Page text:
The vendor community has gone a long way with inkjet, both web and more recently sheetfed, and the majors, such as KBA, HP, Konica Minolta and Kodak – to name just some – are positioning themselves as inkjet suppliers in traditional as well as highly innovative market sectors.
In the commercial pressroom, speed and quality do not present the same issues as five years ago. Vaulting the speed/quality gap would of course give inkjet the sprint to the finish line, unencumbered as it is by the analogue phases of prepress, plate prep, and makeready on the press.
At Currie Group, the Scodix range has established a firm presence in the Australian market. Bernie Robinson, Currie Group managing director, says the Scodix Ultra range – comprising Scodix Ultra, Scodix Ultra Pro and Scodix Ultra Pro Foil– are the flagship platforms for Scodix, leading sales around the world.
“This second-generation machine comes in three scalable versions that can substitute multiple analogue finishing processes which can all be printed digitally and on a wide variety of media. Its digital nature allows for repetitive, versioned, or personalised unit production; on jobs ranging from one unit to tens of thousands of customised units all imposed in a maximum B2 sheet format (1,250 sheets per hour).
Robinson says, “The Scodix is based on UV polymer proprietary inkjet technology, which can produce finishing effects such as spot low-raise UV, high-raise UV with up-to 99 gloss units that can substitute emboss and braille analogue processes. The fully escalated version of the machine offers foiling and cast-and-cure (holographic film). It is the only solution in the market that can go all the way up to 1,000-micron raised UV effects, known as Scodix Crystal.”
Explaining the business case for Scodix, Robinson says, “These digital printing and finishing solutions remove tooling costs and set-up time that is usual in the analogue finishing world. Unlike any other digital finishing technology, the Scodix platform processes a wide range of substrates from uncoated paper to synthetics, from metallised to black paper or even canvas.
“Scodix is the only digital finishing technology that complements the versatile media demand from any digital CMYK technology, even that of HP Indigo and traditional offset.Additionally, Scodix PAS patented printing technology is the only digital low-heat foiling solution (under around 40°C) of its kind that is gentle with synthetic media, with an incomparable quality which pairs perfectly with HP Indigo’s One-Shot print mode – also focused on synthetic media. Scodix High-build, Spot and Foil are of course variable-data printing friendly.”
Meanwhile, the Scodix E106, which will become available in mid-2019, offers the versatility of the Ultra series, but is able to print in B1 format at speeds of up to 4,000 sheets an hour and with the thickest range of media printable digitally, says Robinson.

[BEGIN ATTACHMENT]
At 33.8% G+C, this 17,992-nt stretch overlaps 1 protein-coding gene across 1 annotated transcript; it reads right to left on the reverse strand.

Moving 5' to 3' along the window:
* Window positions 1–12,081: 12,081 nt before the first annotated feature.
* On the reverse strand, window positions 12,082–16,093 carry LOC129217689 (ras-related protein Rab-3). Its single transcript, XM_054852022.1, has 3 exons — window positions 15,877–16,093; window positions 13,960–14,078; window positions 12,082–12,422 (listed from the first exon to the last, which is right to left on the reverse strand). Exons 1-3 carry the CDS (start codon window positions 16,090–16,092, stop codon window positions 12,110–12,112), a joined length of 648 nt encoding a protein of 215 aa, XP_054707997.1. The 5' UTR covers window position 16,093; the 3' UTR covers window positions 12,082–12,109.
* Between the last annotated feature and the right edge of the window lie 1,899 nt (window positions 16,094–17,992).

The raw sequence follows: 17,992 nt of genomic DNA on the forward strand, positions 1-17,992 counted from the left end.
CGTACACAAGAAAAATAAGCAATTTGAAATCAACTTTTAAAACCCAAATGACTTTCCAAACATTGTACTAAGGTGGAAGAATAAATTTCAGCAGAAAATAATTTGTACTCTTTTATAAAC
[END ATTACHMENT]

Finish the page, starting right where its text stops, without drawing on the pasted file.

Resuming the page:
“The Scodix Ultra series is focused on the low- to mid-volume general commercial printing sector, while the upcoming Scodix E106 will be focused on the folding-cartons printing sector and alternatively in the high-volume general commercial printing sector,” he notes.
Over at Konica Minolta, Mark Brown, national product marketing manager at Konica Minolta Australia, describes the Accuriojet KM-1 as a UV inkjet B2 size sheetfed press that combines the best of analogue and digital technologies. It prints 3,000 sheets per hour one-sided or 1,500 sheets per hour duplex, all in one pass – no need for work and turn.
“It offers LED curing for the UV inks, allowing for cool curing during the print process,” he adds. “It also does corrections on the fly for any nozzle blocking or deviation to ensure the best possible print quality. The paper path of the press is offset-based, therefore robust, accurate and reliable. As the ink used is UV, there is no need for primers or speciality materials to print onto. Due to the UV curing process, the prints are dry and ready for finishing immediately.”
Brown sees the Accuriojet KM-1 slotting into the commercial pressroom, and says “The value proposition is simple – any commercial print company looking to reinvest in offset or high-end toner or digital technology should put the AccurioJet KM-1 to the test.
“With falling run lengths and increased variable-data requirements, it makes sense.
“The AccurioJet KM-1 is faster than toner and has a wider range of media and applications.
“Although not as fast as offset, the AccurioJet KM-1 combines the same paper path and handling systems as offset and brings the benefit of digital print on top of that.”
Brown adds that the press is suitable for almost all commercial print applications, mail-house applications as well as light folding carton.
Konica Minolta says by integrating litho and inkjet technologies, the KM-1 was built for digital print companies demanding extra capacity, that wish to end outsourcing, but is also seen as a premium solution for conventional offset printers that are expanding into commercial digital printing.
Colin McKenzie, national manager, Inkjet Press Technology for Océ Australia, recounts how over a decade ago Océ unleashed the fastest inkjet press “on the unsuspecting print and mail market”.
“With a market leading presence in toner-based systems, the adoption rate of inkjet far outweighed anything Océ could have dreamt. With market success and recognition came further developments that pushed the known boundaries of print heads, ink dispersal, speed, paper transport and drying – all critical elements in the search for the holy grail.
“Océ has now broken the inkjet code to offer inkjet press technology that produces the best quality that offset can offer and on offset stocks – the two missing elements that have kept the offset printers at arm’s length.